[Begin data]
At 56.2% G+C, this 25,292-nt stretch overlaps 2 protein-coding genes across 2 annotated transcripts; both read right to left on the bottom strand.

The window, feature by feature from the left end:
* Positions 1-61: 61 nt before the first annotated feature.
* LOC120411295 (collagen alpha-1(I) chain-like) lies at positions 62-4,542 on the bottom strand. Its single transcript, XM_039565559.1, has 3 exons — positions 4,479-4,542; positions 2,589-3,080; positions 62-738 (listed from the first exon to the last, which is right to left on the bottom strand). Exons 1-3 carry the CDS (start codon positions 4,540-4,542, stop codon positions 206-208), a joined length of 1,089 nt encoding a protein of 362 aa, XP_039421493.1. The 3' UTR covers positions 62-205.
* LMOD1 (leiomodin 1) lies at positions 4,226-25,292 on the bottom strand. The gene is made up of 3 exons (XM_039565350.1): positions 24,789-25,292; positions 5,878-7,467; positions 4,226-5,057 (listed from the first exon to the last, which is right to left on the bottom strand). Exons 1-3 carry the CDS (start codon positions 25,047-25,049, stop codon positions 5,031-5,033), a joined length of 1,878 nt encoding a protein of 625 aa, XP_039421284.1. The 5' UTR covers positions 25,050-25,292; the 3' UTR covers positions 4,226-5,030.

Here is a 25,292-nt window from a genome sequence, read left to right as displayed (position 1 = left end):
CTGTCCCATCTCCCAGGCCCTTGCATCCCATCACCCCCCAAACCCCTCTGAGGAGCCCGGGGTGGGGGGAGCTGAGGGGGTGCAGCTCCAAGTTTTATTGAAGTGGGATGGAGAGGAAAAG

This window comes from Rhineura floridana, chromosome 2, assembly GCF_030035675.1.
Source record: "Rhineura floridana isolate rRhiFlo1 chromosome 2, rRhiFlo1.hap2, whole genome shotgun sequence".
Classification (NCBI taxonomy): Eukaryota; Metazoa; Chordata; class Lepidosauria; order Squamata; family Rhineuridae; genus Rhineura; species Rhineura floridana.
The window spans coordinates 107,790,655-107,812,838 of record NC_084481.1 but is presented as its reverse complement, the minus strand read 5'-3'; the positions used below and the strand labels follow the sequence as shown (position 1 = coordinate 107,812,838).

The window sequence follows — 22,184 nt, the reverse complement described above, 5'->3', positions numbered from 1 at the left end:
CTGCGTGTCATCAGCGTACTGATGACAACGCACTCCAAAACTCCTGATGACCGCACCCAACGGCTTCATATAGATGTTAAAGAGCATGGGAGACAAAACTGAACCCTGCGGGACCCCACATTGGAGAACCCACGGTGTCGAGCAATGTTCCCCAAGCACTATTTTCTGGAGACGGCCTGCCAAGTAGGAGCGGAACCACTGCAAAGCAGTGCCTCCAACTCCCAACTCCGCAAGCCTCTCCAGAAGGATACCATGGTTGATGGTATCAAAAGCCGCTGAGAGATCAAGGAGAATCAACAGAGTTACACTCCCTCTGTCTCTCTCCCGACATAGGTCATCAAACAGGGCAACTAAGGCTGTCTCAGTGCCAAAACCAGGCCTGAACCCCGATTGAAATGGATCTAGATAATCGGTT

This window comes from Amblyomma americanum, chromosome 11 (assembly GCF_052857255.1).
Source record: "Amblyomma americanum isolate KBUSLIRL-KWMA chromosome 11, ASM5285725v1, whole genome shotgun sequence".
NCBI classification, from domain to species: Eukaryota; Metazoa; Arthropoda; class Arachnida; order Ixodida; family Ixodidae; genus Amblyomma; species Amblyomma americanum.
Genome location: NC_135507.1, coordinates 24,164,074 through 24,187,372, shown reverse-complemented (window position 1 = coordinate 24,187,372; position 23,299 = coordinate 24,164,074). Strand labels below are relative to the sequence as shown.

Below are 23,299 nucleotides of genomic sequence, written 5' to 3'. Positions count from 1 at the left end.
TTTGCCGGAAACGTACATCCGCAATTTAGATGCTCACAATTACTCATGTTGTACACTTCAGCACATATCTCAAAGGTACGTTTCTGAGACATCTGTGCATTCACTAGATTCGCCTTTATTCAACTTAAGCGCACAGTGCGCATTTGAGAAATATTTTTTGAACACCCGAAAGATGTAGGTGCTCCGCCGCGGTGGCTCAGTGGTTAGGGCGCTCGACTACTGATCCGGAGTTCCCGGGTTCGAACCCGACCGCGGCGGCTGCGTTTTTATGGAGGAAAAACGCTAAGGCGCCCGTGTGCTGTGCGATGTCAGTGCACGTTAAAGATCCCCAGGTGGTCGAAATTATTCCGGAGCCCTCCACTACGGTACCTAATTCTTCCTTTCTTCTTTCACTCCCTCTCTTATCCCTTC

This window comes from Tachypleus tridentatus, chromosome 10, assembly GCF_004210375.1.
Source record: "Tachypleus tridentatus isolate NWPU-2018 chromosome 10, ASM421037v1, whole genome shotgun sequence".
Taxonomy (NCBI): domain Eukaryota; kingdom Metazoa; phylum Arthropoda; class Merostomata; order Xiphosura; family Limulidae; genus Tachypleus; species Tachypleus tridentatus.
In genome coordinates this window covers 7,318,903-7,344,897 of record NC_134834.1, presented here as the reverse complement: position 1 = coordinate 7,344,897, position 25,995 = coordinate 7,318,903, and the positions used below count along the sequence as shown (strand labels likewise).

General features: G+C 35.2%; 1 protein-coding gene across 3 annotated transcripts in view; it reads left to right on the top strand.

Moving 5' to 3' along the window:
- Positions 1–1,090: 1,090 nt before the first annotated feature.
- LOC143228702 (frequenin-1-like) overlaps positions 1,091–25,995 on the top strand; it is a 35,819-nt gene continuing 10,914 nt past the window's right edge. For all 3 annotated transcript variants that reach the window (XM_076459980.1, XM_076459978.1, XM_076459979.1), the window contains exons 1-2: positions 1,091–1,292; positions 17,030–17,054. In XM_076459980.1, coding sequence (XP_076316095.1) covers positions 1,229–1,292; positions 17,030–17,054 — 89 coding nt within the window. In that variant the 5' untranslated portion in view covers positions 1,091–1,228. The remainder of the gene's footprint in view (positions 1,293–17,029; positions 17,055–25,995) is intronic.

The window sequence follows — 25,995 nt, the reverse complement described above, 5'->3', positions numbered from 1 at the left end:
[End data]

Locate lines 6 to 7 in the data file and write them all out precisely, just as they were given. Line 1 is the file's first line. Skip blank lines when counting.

Here is a 25,292-nt window from a genome sequence, read left to right as displayed (position 1 = left end):
CTGTCCCATCTCCCAGGCCCTTGCATCCCATCACCCCCCAAACCCCTCTGAGGAGCCCGGGGTGGGGGGAGCTGAGGGGGTGCAGCTCCAAGTTTTATTGAAGTGGGATGGAGAGGAAAAG